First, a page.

B’Elanna sighs and takes Miral’s hand. “Okay, we’ll go find it.” She turns back to Harry and Tom. “You two idiots have a chat while we’re gone.”
“Yes ma’am,” Tom says with a mock-salute as the two of them leave.
“So…” Harry isn’t sure where to begin.
“Listen, Harry, I’m sorry,” Tom begins with a more serious look on his face than before, getting right down to what he wanted to say almost as if he’d memorized his words by thinking about it for a long time. “I know I should have reached out sooner. I wasn’t thinking that day in the holodeck. I miss the days we used to run those programs together, you know, and I didn’t really consider anything else. I should have listened since something was bothering you. That was stupid of me to just leave.”
He looks uncertain after his deluge of words ends, his apology resting in the air between them waiting to rejected or accepted.
Harry shakes his head. “No, I was just having a bad day,” he answers. “Sometimes, well, I compare myself to you and think that I just haven’t accomplished as much. And I probably never will.”
“Harry.” Tom slings an arm around his shoulder. “We just sat through an hour-long concert in a sold-out concert hall featuring a multitude of songs you wrote and performed yourself. I don’t think you have to worry. We’ve done different things with our lives, but neither one is lesser than the other. You’ve grown up so much since that stiff ensign I met fourteen years ago.”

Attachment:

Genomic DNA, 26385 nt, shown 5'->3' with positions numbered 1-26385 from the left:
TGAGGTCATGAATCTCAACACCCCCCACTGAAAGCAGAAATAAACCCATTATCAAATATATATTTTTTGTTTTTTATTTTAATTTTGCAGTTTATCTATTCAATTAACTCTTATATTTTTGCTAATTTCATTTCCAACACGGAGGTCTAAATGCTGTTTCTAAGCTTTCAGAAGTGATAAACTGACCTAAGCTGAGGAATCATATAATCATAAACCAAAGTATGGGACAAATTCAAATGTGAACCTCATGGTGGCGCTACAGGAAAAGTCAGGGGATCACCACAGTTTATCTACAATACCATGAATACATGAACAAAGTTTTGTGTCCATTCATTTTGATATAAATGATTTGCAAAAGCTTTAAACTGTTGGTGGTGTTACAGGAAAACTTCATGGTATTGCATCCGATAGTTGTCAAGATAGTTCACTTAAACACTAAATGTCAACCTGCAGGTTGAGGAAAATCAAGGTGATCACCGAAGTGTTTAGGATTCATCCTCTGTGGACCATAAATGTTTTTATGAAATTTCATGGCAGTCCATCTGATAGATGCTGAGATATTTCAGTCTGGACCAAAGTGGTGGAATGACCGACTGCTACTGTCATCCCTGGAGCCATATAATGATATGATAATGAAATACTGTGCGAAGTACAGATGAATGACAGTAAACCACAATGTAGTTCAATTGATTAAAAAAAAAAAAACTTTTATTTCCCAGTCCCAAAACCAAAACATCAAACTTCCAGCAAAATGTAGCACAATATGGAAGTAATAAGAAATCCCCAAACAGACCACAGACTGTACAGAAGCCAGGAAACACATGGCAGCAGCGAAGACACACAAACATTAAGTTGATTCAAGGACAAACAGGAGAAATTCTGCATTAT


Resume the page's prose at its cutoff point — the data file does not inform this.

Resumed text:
Perhaps all he really needed was to hear that validation from his best friend.
“When did you become so full of wisdom?” Harry asks with a laugh, knowing Tom had a point. There’s no need to keep feeling sorry for himself.
“It just comes with old age along with my gray hairs,” Tom grins, gesturing towards his head.
That makes Harry snort. All of Tom’s hair looks the same color as it’s always been.
“We’re not that old yet,” Harry says.
B’Elanna and Miral return from the bathroom, and B’Elanna shoots them both an inquisitive glance, asking whether things were okay again without even having to say anything out loud. Harry nods with a smile, feeling like the universe was simply a piece of equipment whose phase alignment had just been fixed.
“Uncle Scary,” Miral says, tugging on his sleeve. “Can you teach me to play too?”
“Of course I can!” Harry doesn’t even mind that she still won’t call him by anything other than that silly nickname. Having someone willing to learn from him makes him feel very happy, like he has another purpose in life.
Harry agrees to catch up with them back on Voyager before they head their separate ways again, but he hangs back for a few moments in the now-empty concert hall.
As is often the case these days, an old memory pops into his head. The memory of their last time in the Delta Quadrant before they made that risky move that brought them all home. He had said to the rest of the senior staff some sentimental stuff about the journey being what mattered more than the destination. It had taken him seven years to come to that pretty obvious conclusion.
And now seven years later, he realizes that he’d been thinking about things all wrong again. He thought the journey was over once they’d reached Earth. But really, though they had scattered in different directions, made different choices, lived different lives, the journey hadn’t ended. It never stopped, even when he felt like he was standing still.
They always end up bouncing back together again somehow.